Original. Student reported. Your daily dose of Right-minded news and commentary from across the nation
Trump top choice among young Republican voters, Harvard poll finds

The latest Harvard Institute of Politics poll of 18- to 29-year-olds found that young Republicans’ first choice in their party’s presidential primary is Donald Trump.

The poll results, released Thursday, found that 22 percent of Republican respondents support Donald Trump, a 2-point lead over the next candidate, Ben Carson.

The poll was taken in November.

While it’s nearly a dead heat between Trump and Carson, voters are more certain Carson is more qualified to be president when it comes to the two outsider candidates. Forty-three percent of Republican respondents said Carson was qualified to occupy the White House, compared to 17 percent who said he wasn’t.

Conversely, young Republicans are much more divided on whether Trump is qualified. While 38 percent believe he is, nearly the same amount – 39 percent – disagreed and said he’s not qualified to lead the United States.



The institute’s bi-annual poll also found Bernie Sanders leads Hillary Clinton 41 percent to 35 percent among Democratic respondents.

Sixty-six percent of respondents said Sanders’ identification as a socialist made no difference to them, whereas 24 percent said it made them more likely to vote for him.

“Only 9 percent were turned off by that label,” said the institute’s director of polling, John Della Volpe.

RELATED: Most millennials want ground troops to fight ISIS — but wouldn’t enlist if needed, poll finds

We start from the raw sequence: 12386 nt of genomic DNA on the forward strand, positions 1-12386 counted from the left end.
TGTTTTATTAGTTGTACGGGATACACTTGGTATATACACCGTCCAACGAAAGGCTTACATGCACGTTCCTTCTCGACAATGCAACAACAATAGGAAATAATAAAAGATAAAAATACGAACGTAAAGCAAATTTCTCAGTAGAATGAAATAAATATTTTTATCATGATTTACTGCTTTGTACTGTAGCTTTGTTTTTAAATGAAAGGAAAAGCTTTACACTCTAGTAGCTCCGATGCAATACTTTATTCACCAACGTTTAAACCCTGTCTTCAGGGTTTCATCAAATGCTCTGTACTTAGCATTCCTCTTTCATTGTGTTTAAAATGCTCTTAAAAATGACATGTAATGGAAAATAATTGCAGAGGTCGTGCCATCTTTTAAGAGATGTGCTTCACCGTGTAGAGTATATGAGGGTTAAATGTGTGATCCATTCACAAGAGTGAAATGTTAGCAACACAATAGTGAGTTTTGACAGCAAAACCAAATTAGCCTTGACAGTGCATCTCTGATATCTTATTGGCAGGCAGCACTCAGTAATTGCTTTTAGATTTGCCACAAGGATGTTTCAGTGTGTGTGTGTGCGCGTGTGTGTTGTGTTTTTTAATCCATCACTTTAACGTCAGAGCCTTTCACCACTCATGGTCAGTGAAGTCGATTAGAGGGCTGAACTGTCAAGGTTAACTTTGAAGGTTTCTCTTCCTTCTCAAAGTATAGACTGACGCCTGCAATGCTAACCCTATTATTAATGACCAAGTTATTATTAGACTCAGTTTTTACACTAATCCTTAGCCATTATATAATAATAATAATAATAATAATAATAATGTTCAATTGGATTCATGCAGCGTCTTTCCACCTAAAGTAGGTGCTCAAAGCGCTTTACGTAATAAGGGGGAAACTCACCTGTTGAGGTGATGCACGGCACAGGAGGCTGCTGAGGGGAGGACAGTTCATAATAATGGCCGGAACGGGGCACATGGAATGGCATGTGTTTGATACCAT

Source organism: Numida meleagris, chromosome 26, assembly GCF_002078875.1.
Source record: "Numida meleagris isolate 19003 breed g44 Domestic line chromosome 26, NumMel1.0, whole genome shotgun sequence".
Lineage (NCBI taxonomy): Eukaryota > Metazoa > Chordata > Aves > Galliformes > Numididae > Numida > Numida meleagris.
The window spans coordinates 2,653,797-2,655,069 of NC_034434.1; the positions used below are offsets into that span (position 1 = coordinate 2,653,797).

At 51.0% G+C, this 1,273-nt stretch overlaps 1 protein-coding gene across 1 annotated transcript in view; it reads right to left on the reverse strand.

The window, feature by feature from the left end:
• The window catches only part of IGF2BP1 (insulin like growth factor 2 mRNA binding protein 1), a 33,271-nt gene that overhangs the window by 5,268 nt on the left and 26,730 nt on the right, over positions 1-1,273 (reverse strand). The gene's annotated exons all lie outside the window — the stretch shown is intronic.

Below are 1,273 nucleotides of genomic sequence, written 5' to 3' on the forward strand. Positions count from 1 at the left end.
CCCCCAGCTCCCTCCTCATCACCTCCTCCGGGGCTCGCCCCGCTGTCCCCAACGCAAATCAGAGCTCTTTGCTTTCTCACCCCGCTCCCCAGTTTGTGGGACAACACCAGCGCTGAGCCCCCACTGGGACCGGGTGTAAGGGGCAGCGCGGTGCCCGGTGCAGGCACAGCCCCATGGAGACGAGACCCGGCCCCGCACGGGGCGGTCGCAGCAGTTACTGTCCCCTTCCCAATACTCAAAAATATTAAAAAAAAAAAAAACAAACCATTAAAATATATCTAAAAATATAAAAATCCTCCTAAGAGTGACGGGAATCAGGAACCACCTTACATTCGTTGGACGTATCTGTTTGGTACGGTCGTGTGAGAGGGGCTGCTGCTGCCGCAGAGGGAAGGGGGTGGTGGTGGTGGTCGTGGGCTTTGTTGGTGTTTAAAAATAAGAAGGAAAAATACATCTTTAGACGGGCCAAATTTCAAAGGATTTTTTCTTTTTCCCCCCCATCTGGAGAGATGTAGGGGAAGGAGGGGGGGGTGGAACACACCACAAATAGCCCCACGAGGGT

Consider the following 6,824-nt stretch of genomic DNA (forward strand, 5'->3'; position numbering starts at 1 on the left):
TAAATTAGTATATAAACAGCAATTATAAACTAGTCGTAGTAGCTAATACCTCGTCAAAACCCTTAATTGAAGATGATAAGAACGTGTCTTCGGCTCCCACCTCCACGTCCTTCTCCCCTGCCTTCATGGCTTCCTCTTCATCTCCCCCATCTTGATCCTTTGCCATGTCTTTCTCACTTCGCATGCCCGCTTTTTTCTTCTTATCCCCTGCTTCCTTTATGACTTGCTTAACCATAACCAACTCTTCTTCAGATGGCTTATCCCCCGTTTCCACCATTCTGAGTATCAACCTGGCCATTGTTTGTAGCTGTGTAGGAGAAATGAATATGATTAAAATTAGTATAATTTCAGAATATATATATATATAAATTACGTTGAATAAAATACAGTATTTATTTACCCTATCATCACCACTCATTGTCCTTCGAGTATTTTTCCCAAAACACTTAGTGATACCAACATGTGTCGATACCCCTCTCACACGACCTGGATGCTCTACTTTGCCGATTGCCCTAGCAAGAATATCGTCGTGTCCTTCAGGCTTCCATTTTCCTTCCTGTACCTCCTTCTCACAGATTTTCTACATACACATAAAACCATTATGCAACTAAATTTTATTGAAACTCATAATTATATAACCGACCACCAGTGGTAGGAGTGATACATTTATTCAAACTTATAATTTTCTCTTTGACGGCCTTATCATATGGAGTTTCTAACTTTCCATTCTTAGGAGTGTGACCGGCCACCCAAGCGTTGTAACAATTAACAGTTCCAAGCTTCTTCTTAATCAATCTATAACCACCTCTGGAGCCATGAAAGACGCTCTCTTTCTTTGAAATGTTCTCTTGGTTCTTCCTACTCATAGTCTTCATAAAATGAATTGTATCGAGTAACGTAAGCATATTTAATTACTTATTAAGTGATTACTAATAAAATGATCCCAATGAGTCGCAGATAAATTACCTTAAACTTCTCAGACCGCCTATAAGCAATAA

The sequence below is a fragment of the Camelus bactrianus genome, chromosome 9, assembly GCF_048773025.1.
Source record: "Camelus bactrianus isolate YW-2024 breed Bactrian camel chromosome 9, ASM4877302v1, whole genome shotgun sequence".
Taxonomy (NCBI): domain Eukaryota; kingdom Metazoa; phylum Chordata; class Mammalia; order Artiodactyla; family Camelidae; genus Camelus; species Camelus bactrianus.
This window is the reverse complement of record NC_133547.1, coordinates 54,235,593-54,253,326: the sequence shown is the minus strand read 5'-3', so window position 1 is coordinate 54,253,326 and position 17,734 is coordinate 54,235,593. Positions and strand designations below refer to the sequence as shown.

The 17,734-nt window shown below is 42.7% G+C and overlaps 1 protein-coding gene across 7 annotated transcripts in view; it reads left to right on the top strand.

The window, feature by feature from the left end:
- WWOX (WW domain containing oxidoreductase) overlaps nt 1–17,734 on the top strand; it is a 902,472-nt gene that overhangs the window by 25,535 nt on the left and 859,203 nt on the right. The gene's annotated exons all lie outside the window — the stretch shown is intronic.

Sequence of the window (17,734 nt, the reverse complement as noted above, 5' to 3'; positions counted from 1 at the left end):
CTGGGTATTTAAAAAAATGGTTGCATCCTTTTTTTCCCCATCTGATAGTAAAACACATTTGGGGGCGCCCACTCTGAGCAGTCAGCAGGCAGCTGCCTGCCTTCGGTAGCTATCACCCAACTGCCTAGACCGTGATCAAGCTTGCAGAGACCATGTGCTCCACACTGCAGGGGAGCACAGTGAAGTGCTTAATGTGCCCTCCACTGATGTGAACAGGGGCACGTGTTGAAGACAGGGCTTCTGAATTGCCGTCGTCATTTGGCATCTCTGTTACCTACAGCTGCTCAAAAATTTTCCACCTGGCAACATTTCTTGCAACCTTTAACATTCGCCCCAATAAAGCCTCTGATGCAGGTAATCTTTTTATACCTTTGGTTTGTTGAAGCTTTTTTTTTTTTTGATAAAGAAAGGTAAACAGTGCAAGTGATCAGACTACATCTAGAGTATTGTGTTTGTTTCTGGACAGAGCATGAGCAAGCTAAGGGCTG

RELATED: ‘Young Outsiders’ Voting Bloc Up For Grabs By Republicans, Study Says

The strong support for Trump and Sanders seems to highlight the unpredictability seen in the 2016 campaign so far. In the institute’s spring 2015 poll, Sanders was polling at just 1 percent while Trump wasn’t even listed as a possible candidate.

The support for the two outsider candidates, Della Volpe said, further indicates that millennials are becoming more polarized. Della Volpe said the youth electorate has shifted since Barack Obama received 66 percent of the youth vote in 2008.

“Every day that goes past 2009, young people look more like the rest of Americans,” Della Volpe said.

To highlight this polarization, Della Volpe pointed to what he called the “wedge issue” of building a wall across the U.S.-Mexican border. Republican respondents favor building a wall, with 70 percent support compared to 68 percent of Democrats who oppose the idea.

As for the other Republican candidates, Marco Rubio and Ted Cruz captured 7 percent, closely followed by Rand Paul and Jeb Bush, each with 6 percent, the poll found. Carly Fiorina, Mike Huckabee and Rick Santorum each garnered support from 3 percent of those polled. The remaining candidates came in at 2 percent and 1 percent.

The full poll results can be found here.

RELATED: New ‘Young Outsiders’ Voting Bloc Wholly Rejects Welfare State, Poll Finds

Like The College Fix on Facebook / Follow us on Twitter

IMAGE: A. Katz / Shutterstock.com

About the Author
Nathan Rubbelke -- Saint Louis University

Add to the Discussion